Sergio Gallardo

SHAKHTAR

DONETSK

A club ravaged by war

Shakhtar Donetsk are in a waking nightmare. Because of the Russian invasion, playing football in Ukraine has become a downright odyssey.

After more than six months of war with Russia, Shakhtar have had to leave their city because of the fighting. They don’t train or play in Donetsk.

Shakhtar regularly train in Warsaw, Poland, 1,000 miles from Donetsk. The club are playing European home matches at Legia Warsaw’s stadium.

For Ukrainian league matches, meanwhile, Shakhtar have had to get on a plane and train in Kyiv or Lviv for a few days before the game.

So far, they’ve played three home league matches. Two at the Olympic Stadium in Kyiv, and one at Arena Lviv.

Ukraine's conflict with Russia is tenser than ever. For their safety, it seems Shakhtar will only play in Lviv from now on. It’s close to the Polish border and 760 miles from Donetsk.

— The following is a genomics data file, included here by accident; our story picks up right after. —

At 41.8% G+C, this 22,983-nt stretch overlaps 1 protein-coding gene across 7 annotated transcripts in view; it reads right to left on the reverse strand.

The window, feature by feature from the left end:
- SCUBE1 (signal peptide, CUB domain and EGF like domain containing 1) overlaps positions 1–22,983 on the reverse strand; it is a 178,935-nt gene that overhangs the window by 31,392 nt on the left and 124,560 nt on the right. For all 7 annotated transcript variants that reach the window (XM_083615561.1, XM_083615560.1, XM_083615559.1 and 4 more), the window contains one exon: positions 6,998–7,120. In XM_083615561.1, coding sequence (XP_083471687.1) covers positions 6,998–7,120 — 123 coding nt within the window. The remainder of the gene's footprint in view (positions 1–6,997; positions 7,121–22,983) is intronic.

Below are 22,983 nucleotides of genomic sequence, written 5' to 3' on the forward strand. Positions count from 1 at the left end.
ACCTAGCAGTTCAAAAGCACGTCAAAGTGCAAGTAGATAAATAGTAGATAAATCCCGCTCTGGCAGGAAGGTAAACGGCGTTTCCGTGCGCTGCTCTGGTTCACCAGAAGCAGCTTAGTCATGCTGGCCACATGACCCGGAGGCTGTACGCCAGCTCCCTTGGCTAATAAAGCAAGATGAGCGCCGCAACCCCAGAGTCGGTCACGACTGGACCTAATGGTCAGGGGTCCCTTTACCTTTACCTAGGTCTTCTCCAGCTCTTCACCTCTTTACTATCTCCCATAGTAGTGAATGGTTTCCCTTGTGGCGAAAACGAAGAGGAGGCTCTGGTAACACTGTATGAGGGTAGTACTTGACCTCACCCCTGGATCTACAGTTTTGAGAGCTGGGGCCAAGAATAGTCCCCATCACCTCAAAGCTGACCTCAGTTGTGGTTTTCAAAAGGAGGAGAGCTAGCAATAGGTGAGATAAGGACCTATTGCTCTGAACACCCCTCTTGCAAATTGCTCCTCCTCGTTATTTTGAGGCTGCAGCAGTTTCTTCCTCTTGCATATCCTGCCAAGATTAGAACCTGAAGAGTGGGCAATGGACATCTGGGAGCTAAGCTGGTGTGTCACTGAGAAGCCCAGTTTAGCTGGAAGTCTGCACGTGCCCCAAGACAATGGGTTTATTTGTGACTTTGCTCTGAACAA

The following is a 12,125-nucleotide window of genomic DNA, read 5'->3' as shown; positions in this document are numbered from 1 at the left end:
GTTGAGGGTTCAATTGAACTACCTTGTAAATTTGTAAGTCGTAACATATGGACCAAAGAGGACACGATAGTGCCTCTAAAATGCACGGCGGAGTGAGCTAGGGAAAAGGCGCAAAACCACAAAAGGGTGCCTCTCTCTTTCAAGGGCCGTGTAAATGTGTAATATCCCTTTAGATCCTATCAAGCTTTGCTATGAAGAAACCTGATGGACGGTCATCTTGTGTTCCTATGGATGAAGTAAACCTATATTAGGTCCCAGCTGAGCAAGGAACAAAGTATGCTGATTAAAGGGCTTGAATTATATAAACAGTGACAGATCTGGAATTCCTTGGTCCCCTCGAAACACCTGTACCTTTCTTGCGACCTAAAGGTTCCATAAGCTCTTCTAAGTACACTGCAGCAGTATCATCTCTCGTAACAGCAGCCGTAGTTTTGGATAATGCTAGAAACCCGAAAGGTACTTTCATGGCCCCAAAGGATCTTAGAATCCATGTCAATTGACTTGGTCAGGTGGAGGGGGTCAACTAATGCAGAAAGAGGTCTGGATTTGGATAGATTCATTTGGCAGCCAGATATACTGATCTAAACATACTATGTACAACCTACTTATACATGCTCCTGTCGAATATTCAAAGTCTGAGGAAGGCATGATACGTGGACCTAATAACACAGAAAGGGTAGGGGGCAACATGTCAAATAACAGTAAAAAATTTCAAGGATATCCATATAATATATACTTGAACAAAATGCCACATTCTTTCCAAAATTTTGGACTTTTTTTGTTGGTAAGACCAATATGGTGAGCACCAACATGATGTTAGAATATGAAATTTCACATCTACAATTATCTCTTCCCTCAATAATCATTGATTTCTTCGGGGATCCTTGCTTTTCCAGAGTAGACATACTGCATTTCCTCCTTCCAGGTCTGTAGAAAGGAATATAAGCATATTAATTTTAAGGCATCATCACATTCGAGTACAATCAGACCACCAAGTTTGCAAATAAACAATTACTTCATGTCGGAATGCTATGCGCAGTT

Football in Ukraine and Russia has been devastated. Hundreds of players have left, after FIFA approved a measure allowing them to move clubs right away.

Twenty members of Shakhtar’s 2021/22 first-team squad have left, either permanently or on loan.

Shakhtar usually have several Brazilians in their ranks, but the likes of Marco Antonio, Ismaili, Dodo and Marlon have gone to France or Italy.

To make up for the raft of exits, 25 players have come in. Of the 29 men in Shakhtar’s squad, all are Ukrainian except four: a Brazilian, a Croat, a Nigerian and a Burkinab√©.

As for the fans, they’re not allowed to attend games. There’s an air-raid shelter under half a mile from the stadiums if there’s an attack.

Shakhtar’s strength of character has been laudable - as have their results. They’re unbeaten in all competitions, with four wins and two draws.

“Football helps in the toughest moments,” says Shakhtar’s Spanish fitness coach Daniel De Castro. “We forget everything for 90 minutes.”

The team bus toured Ukraine’s battered cities with a clear message: “Stop war. Stand with Ukraine.” The players don’t appear to have been on board.

Now there’s another problem: Donetsk is part of Ukraine for the rest of the world, but the result of Putin’s illegal referendum says it belongs to Russia.

Other Ukrainian league teams are in the same situation, such as Zorya Luhansk. Third-tier Krystal Kherson, too.

Uncertainty reigns. What’s going to happen to Shakhtar? Donetsk is a war zone and the club’s future is unknown, both on and off the field.